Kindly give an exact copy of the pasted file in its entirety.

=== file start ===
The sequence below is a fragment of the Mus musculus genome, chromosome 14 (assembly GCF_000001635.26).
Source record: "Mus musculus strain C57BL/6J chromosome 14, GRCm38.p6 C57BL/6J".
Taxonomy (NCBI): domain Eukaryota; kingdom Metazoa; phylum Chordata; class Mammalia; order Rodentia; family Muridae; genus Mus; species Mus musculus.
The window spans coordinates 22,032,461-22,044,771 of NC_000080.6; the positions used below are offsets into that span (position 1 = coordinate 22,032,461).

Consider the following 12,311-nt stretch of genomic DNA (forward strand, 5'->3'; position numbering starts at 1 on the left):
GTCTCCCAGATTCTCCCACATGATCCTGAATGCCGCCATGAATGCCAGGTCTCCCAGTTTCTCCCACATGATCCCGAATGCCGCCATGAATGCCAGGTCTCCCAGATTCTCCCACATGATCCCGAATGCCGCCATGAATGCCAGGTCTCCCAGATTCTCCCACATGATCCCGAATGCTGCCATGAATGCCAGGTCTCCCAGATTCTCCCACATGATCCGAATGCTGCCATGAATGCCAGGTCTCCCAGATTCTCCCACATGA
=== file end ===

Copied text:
The sequence below is a fragment of the Mus musculus genome, chromosome 14 (assembly GCF_000001635.26).
Source record: "Mus musculus strain C57BL/6J chromosome 14, GRCm38.p6 C57BL/6J".
Taxonomy (NCBI): domain Eukaryota; kingdom Metazoa; phylum Chordata; class Mammalia; order Rodentia; family Muridae; genus Mus; species Mus musculus.
The window spans coordinates 22,032,461-22,044,771 of NC_000080.6; the positions used below are offsets into that span (position 1 = coordinate 22,032,461).

Consider the following 12,311-nt stretch of genomic DNA (forward strand, 5'->3'; position numbering starts at 1 on the left):
GTCTCCCAGATTCTCCCACATGATCCTGAATGCCGCCATGAATGCCAGGTCTCCCAGTTTCTCCCACATGATCCCGAATGCCGCCATGAATGCCAGGTCTCCCAGATTCTCCCACATGATCCCGAATGCCGCCATGAATGCCAGGTCTCCCAGATTCTCCCACATGATCCCGAATGCTGCCATGAATGCCAGGTCTCCCAGATTCTCCCACATGATCCGAATGCTGCCATGAATGCCAGGTCTCCCAGATTCTCCCACATGA